My rating: 5 of 5 stars
"We are lousy, stinking, ragged, unshaven, sleepless. Even when we're back a bit we can't sleep for our own guns. I have one puttee, a dead man's helmet, another dead man's gas protector, a dead man's bayonet. My tunic is rotten with other men's blood and partly splattered with a comrade's brains...Courage does not count here. It is all nerve. Once that goes one becomes a gibbering maniac." - Lieutenant John 'Alec' Raws, 4 August 1916, quoted in The Great War
On the 28 February 1916, 28-year-old farm labourer, Edwin Gale, from Yacka, South Australia, enlisted in the Australian Imperial Force. A week later his older brother, Samuel, followed suit. The brothers were sent to the Western Front, the former as part of the Infantry, the other as a Gunner. They lived through some of the harshest conditions imaginable, surviving gas attacks and endless defeats. Neither saw the end of the war: Edwin died on the 21 October 1917 from wounds he received during the (disastrous) Passchendaele Campaign; his brother, Samuel, was killed in action on the second day of the German 'Kaiserschlacht' Offensive, five months and one day after his younger brother (22 March 1918). Their widowed mother lost both her sons. The brothers are buried in Belgium, in separate cemeteries not so far apart, but still thousands of miles from home.
If Edwin and Samuel weren't two kinks in my Family Tree, I probably would never have read Les Carlyon's The Great War, but as it was (and still is), I needed to know more about the battlefields of the First World War so that I could greater understand the lives of these two brothers during such a pivotal moment in history. As it turns out, The Great War was the ideal place to start.
At around 800 pages in length, The Great War is an epic collation of the people, places and events that made the Western Front during the peak of World War I. Its central focus is the young, adventurous Australians who volunteered to fight (for reasons known only to them) on the other side of the world, and the British military commanders and politicians who held their fate. It covers in great, horrific detail all the major battles: Fromelle, Pozieres, Passchendaele, Villers-Bretonneux, and then some lesser known ones as well. Not one hellish moment is skipped.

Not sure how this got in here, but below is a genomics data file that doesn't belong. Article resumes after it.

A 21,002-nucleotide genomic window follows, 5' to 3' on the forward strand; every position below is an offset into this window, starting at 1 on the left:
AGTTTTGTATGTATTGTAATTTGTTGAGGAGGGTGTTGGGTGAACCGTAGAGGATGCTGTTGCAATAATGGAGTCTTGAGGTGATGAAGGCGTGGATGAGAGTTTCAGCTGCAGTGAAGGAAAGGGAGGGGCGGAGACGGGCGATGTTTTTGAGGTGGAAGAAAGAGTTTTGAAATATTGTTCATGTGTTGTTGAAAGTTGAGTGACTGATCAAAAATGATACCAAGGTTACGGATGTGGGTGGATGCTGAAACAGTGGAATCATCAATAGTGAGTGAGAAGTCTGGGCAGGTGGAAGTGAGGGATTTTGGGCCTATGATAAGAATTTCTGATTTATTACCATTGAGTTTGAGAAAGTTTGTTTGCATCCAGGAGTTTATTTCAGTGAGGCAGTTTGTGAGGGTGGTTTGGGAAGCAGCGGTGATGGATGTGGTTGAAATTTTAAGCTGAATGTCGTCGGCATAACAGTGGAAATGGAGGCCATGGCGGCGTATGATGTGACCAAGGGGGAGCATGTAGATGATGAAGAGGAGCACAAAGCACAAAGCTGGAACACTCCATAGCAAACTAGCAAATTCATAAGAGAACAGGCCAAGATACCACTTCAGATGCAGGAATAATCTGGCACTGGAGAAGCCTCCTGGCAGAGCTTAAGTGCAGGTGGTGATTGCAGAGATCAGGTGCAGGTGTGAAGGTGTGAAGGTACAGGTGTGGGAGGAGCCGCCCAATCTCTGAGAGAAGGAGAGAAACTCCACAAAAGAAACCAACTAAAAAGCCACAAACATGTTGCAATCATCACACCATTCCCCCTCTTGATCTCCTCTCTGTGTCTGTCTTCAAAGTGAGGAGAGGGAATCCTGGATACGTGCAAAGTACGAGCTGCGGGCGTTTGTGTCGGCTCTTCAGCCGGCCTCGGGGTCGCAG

Yet this is not a book bogged down in technical detail; it is not simply "tactics" or a regurgitation of time and place. What makes The Great War such a phenomenal read is the effort that Carlyon has put into creating a personalised recollection, to make it feel as if it is the Fallen who are telling this tale. It contains excerpts from journal entries and letters, photographs and maps. It tells the stories of these men not only as they were during the war, but also what life was like before it and - if they were lucky enough to survive - what happened after.
Yet at the same time, The Great War does not glorify war or make heroes out of ordinary men, instead recognising that they were, in fact, just men. The Great War may be an epic and phenomenal book, but it is also emotionally wrecking. It made me cry - a lot. It lays bare the horrors of war - the destruction, the desperation and the waste. The reader is thrust into the nightmarish existence of the rancid mud-flats that became the Western Front, and reminds one of the vicious brutality that humans are capable of. It peels back the layers of legend and myth and reveals to the reader the true, human aspect of the war, and explains how a nation lost an entire generation of men - a loss that remains an absolute tragedy, even after the passing of nearly 100 years.
** The 25 April in Australia and New Zealand is ANZAC Day, a day of sombre reflection commemorating the moment when our two nations officially became part of the First World War with the dawn landing of Australian and New Zealand forces at Gallipoli, Turkey, on the 25 April 1915.